Today, only one other private company, Rocket Lab, has reached orbit. Jeff Bezos’ Blue Origin, despite all his money, has never reached orbit. Indeed, SpaceX is so dominant that customers sometimes spread around a few of their orders, just to make sure its competitors don’t all go out of business.

If I had seen Musk in that empty warehouse twenty years ago, I would never have believed what SpaceX would become. But Musk saw it, and stopped at nothing to get there.

When the first man steps on Mars, will it be Musk?

Dig into these posts for more on Elon Musk and space:

Photo: “SpaceX Dragon Propulsive Descent Landing Test” by NASAKennedy is marked with CC PDM 1.0

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This platform lets me diversify my real estate investments so I’m not too exposed to any one market. I’ve invested since 2018 and returns have been good so far. More on Fundrise in this post.

If you decide to invest in Fundrise, you can use this link to get your management fees waived for 90 days. With their 1% management fee, this could save you $250 on a $100,000 account. I will also get a fee waiver for 90-365 days, depending on what type of account you open.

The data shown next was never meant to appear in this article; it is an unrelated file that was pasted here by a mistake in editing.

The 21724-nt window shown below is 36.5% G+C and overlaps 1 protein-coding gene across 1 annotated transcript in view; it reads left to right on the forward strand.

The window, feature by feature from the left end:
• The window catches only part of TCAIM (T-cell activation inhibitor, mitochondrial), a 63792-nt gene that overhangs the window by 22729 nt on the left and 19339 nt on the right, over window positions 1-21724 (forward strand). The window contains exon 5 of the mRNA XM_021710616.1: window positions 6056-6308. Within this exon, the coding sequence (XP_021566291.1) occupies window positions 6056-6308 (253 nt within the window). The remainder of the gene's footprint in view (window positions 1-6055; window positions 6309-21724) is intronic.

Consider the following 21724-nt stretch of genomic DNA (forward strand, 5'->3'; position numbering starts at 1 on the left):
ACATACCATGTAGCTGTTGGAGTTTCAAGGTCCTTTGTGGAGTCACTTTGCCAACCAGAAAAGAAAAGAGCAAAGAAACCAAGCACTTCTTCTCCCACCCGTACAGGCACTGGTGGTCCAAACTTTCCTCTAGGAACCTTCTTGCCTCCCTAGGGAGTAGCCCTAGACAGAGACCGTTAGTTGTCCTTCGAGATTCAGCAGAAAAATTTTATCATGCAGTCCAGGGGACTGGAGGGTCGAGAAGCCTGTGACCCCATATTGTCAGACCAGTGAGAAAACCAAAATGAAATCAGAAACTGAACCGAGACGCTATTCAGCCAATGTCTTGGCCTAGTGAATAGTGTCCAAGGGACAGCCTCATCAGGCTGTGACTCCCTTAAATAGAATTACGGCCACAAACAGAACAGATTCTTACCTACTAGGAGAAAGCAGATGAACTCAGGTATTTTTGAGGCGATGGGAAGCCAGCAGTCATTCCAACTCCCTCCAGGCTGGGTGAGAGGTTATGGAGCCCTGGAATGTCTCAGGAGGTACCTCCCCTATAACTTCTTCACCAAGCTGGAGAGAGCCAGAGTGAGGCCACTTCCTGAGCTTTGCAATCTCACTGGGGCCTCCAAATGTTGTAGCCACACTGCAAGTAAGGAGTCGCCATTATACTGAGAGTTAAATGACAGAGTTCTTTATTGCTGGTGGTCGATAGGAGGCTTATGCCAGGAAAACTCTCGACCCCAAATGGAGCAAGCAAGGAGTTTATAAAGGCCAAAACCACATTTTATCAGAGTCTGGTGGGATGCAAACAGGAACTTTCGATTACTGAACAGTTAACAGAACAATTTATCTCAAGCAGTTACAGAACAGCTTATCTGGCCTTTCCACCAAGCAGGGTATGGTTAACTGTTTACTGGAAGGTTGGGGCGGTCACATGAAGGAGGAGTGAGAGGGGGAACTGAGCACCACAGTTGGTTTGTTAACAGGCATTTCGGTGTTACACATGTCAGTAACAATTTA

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The only place I buy vitamins and supplements. I recently placed an order and received it in less than 48 hours with free shipping! I compared the prices and they were lower than Amazon. I also love how they test a lot of the vitamins so that you know you’re getting what the label says. This isn’t always the case with supplements.

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My wife and I have gotten organic produce shipped to our house by Misfits for over a year. It’s never once disappointed me. Every fruit and vegetable is super fresh and packed with flavor. I thought radishes were cold, tasteless little lumps at salad bars until I tried theirs! They’re peppery, colorful and crunchy! I wrote a detailed review of Misfits here.

Use this link to sign up and you’ll save $10 on your first order. I’ll also get $10.